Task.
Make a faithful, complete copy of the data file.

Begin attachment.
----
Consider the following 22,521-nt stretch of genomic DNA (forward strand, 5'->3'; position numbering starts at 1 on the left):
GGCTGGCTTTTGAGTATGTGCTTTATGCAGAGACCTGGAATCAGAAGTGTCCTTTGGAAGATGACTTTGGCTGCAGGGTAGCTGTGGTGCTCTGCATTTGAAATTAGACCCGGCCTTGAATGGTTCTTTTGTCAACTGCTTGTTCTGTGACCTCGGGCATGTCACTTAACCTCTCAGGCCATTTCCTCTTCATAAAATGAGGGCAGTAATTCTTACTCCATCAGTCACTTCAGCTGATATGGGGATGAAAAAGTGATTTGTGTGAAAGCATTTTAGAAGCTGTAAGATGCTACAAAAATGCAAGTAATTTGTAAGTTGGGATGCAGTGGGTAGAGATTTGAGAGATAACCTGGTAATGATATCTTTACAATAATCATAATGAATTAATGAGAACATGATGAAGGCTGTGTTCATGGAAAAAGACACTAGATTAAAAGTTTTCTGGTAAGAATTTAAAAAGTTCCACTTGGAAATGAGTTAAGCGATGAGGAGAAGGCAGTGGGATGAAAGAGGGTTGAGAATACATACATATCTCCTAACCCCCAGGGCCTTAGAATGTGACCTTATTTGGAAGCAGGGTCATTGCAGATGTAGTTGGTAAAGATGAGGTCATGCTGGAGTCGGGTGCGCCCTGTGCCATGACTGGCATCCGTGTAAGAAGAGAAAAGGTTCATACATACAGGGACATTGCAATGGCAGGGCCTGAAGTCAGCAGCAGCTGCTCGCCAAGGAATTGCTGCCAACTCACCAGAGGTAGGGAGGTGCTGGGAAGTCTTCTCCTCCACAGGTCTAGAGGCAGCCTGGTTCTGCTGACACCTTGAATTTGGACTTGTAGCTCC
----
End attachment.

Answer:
Consider the following 22,521-nt stretch of genomic DNA (forward strand, 5'->3'; position numbering starts at 1 on the left):
GGCTGGCTTTTGAGTATGTGCTTTATGCAGAGACCTGGAATCAGAAGTGTCCTTTGGAAGATGACTTTGGCTGCAGGGTAGCTGTGGTGCTCTGCATTTGAAATTAGACCCGGCCTTGAATGGTTCTTTTGTCAACTGCTTGTTCTGTGACCTCGGGCATGTCACTTAACCTCTCAGGCCATTTCCTCTTCATAAAATGAGGGCAGTAATTCTTACTCCATCAGTCACTTCAGCTGATATGGGGATGAAAAAGTGATTTGTGTGAAAGCATTTTAGAAGCTGTAAGATGCTACAAAAATGCAAGTAATTTGTAAGTTGGGATGCAGTGGGTAGAGATTTGAGAGATAACCTGGTAATGATATCTTTACAATAATCATAATGAATTAATGAGAACATGATGAAGGCTGTGTTCATGGAAAAAGACACTAGATTAAAAGTTTTCTGGTAAGAATTTAAAAAGTTCCACTTGGAAATGAGTTAAGCGATGAGGAGAAGGCAGTGGGATGAAAGAGGGTTGAGAATACATACATATCTCCTAACCCCCAGGGCCTTAGAATGTGACCTTATTTGGAAGCAGGGTCATTGCAGATGTAGTTGGTAAAGATGAGGTCATGCTGGAGTCGGGTGCGCCCTGTGCCATGACTGGCATCCGTGTAAGAAGAGAAAAGGTTCATACATACAGGGACATTGCAATGGCAGGGCCTGAAGTCAGCAGCAGCTGCTCGCCAAGGAATTGCTGCCAACTCACCAGAGGTAGGGAGGTGCTGGGAAGTCTTCTCCTCCACAGGTCTAGAGGCAGCCTGGTTCTGCTGACACCTTGAATTTGGACTTGTAGCTCC